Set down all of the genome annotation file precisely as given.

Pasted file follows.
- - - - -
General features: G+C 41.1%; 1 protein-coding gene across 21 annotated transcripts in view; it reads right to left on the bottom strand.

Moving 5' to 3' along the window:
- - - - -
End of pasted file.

General features: G+C 41.1%; 1 protein-coding gene across 21 annotated transcripts in view; it reads right to left on the bottom strand.

Moving 5' to 3' along the window: